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UK: +44 (0)7810 375400 & USA: +1 360-570-0715 info@summitclimb.com
UK: +44 (0)7810 375400 & USA: +1 360-570-0715

NOJIN KANSA 2002

NOJIN KANSA SUCCESS, MARCH 2002:

Daniel Mazur of Bristol and Seattle, together with Jon Otto of Chengdu, China and Washington DC, our 9 member team made a first western ascent of the 7200 meter Tibetan peak: Nojin Kansa. We were from America, Briton, France, Greece, and Korea, making the first non-Chinese attempt of this peak located 100 kilometers south of Tibet's beautiful and historic capital city: Lhasa. The climbing research backing up this claim was done by Daniel Ferrer. Needless to say, being in such a remote area, we saw no other climbers in Tibet this season. We were a group of new and old friends, among them Jean-Christophe Van Waes from France, Richard Fullerton from London, Michael Doyle from Virginia, Daniel Mazur from Seattle, Brian Mertes from New York, Andrew Bruske from Seoul and Detroit, Dimitri Koutsogiorgas, and Antoni Sykaris from Athens, and Martha Johnson from Seattle, whom we had known since 1995.

My strongest Nojin Kansa memory was of March 20th, burned into my memory banks, when I will never forget spending a frightening night in an Ozark tent in the 6700 meter high camp with one of our members who was suffering in extreme pain from one of the worst cases of altitude sickness I had ever seen. The previous day we had made a challenging 1200 meter ascent up a semi-technical snow-ice and rock face. In the tent brewing tea, I was feeling ok, if a bit shaky from the big ascent (there had been no place to make an intermediate camp), but my friend, on the other hand, was getting slammed by altitude sickness. We spent a harrowing night in the wind buffeted tent, on the high 6700 meter plateau of Nojin Kansa, and my friend was crippled by a vice-grip headache and, due to a somersaulting stomach, was unable to keep anything down, and kept vomiting into a tiny zip lock bag that I was holding. At one point, as my friend lay there moaning and writhing in pain, I panicked and prayed to every god I could think of. Perhaps that worked, as eventually my friend began to improve a tiny bit. We took Diamox, drank water, and my friend tried some Dexamethasone tablets toward morning. Feeling shaky, and counting our lucky stars for making it through the night, my friend and I completed the many rappels down the snow ice and rock face, which brought us out of danger.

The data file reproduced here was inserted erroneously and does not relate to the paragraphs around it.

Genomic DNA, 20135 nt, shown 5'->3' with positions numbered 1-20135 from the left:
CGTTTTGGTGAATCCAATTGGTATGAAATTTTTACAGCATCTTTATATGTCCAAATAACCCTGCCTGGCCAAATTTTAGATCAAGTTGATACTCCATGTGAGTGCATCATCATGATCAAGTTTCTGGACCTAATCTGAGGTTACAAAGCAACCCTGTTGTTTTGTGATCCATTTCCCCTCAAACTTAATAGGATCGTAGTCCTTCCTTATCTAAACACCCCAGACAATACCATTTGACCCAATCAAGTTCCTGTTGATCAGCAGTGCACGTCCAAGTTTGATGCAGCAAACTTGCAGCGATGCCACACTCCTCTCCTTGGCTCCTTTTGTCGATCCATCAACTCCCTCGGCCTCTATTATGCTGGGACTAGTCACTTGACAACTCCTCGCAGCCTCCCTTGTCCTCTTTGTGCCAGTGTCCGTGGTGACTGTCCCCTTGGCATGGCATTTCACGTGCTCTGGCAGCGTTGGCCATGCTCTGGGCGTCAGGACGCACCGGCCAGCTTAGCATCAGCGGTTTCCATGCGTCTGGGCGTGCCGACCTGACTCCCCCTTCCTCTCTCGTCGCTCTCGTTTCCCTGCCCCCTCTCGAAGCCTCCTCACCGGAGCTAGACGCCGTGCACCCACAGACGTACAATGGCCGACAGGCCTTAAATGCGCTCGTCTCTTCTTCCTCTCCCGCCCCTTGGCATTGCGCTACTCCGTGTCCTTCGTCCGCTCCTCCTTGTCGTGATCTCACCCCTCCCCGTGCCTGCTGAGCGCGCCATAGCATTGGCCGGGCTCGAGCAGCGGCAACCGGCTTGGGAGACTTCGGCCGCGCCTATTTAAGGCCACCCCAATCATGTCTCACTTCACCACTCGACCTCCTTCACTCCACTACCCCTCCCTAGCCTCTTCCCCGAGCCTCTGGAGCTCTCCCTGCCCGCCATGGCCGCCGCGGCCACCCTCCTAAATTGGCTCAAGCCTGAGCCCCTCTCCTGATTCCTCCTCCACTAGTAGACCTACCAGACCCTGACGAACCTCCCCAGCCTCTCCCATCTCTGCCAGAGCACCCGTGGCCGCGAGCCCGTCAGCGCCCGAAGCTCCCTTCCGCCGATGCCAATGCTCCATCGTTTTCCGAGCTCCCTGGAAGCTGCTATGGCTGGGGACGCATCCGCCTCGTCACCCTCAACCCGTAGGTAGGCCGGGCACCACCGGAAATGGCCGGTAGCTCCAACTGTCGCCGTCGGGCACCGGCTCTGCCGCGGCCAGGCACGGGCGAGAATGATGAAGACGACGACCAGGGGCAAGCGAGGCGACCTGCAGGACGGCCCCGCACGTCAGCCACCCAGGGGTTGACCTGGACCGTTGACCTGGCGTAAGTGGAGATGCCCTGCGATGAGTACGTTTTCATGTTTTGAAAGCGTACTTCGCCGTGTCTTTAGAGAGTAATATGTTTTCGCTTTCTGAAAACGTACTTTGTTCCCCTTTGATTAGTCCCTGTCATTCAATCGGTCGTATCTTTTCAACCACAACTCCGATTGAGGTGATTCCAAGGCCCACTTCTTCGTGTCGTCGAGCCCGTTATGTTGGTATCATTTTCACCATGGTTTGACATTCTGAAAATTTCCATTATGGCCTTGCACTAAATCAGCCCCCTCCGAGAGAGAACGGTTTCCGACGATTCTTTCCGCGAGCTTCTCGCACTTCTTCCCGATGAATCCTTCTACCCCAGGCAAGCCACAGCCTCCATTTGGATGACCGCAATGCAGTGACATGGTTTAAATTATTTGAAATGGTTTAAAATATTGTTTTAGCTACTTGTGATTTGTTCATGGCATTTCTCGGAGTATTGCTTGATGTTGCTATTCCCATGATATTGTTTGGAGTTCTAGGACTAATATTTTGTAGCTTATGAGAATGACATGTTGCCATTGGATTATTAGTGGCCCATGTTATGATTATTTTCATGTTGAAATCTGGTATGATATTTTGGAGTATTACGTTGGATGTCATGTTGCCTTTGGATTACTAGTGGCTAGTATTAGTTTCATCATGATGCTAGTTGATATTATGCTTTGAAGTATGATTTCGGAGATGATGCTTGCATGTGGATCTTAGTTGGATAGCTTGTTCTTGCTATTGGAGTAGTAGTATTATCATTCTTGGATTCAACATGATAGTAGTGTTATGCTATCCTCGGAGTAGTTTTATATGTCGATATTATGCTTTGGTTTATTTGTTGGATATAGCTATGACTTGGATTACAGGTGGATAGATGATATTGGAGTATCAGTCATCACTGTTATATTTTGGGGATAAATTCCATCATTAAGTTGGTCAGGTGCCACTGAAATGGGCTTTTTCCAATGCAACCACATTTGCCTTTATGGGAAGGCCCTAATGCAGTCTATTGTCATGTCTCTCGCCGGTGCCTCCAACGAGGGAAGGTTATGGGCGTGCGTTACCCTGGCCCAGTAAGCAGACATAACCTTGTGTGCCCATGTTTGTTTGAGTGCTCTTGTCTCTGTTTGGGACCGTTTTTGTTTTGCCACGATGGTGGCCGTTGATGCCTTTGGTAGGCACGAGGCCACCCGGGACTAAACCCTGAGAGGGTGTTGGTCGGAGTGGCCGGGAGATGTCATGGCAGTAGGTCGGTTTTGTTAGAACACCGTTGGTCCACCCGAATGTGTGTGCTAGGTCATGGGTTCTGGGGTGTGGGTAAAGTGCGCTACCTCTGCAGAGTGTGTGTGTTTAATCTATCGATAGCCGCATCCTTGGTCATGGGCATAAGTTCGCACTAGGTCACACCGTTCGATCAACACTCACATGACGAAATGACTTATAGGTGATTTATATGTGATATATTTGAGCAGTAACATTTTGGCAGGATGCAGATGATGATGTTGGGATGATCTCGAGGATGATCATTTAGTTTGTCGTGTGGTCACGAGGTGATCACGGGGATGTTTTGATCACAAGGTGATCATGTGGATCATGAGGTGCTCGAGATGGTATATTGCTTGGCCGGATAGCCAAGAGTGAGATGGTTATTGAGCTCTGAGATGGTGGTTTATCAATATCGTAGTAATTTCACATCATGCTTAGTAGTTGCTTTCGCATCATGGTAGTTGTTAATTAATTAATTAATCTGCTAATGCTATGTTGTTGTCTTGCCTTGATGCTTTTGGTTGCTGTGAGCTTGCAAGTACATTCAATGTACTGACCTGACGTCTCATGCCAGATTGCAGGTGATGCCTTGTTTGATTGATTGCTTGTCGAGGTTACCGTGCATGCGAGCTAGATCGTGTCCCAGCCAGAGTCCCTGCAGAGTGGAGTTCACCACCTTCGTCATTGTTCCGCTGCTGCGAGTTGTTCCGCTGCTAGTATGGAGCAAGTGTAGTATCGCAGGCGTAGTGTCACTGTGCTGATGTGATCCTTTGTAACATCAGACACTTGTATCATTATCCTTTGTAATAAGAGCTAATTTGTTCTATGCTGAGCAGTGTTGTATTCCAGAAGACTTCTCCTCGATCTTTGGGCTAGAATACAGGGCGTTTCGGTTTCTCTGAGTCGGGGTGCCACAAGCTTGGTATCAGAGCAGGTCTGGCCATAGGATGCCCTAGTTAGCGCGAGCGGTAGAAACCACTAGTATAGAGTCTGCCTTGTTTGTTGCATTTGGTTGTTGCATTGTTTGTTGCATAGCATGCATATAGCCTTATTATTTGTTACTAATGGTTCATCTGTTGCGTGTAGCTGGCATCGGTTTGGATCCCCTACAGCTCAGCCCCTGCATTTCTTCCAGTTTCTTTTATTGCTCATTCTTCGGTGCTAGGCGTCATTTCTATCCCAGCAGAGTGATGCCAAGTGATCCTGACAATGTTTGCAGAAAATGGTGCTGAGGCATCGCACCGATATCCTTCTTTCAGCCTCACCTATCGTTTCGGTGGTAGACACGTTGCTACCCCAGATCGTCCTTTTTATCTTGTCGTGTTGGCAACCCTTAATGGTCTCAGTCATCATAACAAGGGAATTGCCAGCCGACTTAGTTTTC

Richard Fullerton from London, and Michael Doyle from Virginia, in the company of Pemba, one of our very tough Tibetan high altitude climbers, headed for the summit. It was a beautiful sunny and windy morning, and Richard, not feeling well, turned around at the halfway mark, but Michael Doyle continued on with Pemba, reaching the summit around 4:00 pm on 21 March, and became the first non-Chinese person to reach the summit of Nojin Kansa. During the ascent, Michael sunburned his lips so badly that they turned into a mass of black scabs and 3 weeks later, still looked as if they might benefit from amputation. Nevertheless, for the next few weeks, Michael fairly danced the jig with joy, through a well-deserved sense of pride in his accomplishments.

Martha Johnson completed an interesting high-altitude medicine research study on the members, which involved taking multiple measurements of each team member using a portable EKG machine, which was hooked up through wires connected to the climber's chests with stick-on electrodes, which, when removed, tore out a fair amount of chest hair by the roots with quite a loud ripping noise and a modicum of pain.

When we finally left basecamp and made the grueling, bumpy, jarring, freezing cold, day-long drive down to the beautiful and warm city of Lhasa, all of us were feeling exhausted and shattered, after spending too many days exposed to icy blasting winds from the Tibetan Plateau. Nevertheless, after touring the gilded Potala Palace, watching the debating monks at the Sera Monastery, and sleeping in our quiet rooms for half of the day, several of our expedition members and about 500 Tibetans, spent the night in an enormous Lhasa disco and dance hall, dancing our selves silly with our new-found Tibetan disco friends, learning steps to some of the most beautiful and evocative group dancing I have ever done. Nearly the entire audience were out on the dance floor with arms linked, under the watchful scrutiny of the steely eyed Chinese soldiers, who wore pressed uniforms, arms folded across chests, army caps pulled low over their foreheads, brims covering eyes, skeptically witnessing the audience's expression of joy and solidarity.

In a final "goodbye" in a classically Tibetan moment of confusion, we flew on March 30 from Lhasa to Kathmandu, but before they let us on the plane, they weighed all of our baggage and tried to charge us an outrageous $1200 for excess baggage. We argued, and complained and cajoled, and after much squawking on our part, they lowered it to $900, but still, we considered ourselves stung. At the eleventh hour, the airport staff rushed us through immigration, customs, and security, and we trotted across the runway and ran up the steps into the plane, just as they closed the doors. On the way to Kathmandu, we flew over Mount Everest, and were treated to amazing views, including a very closeup view of Everest, Lhotse, and Makalu, all of which Daniel had climbed before.

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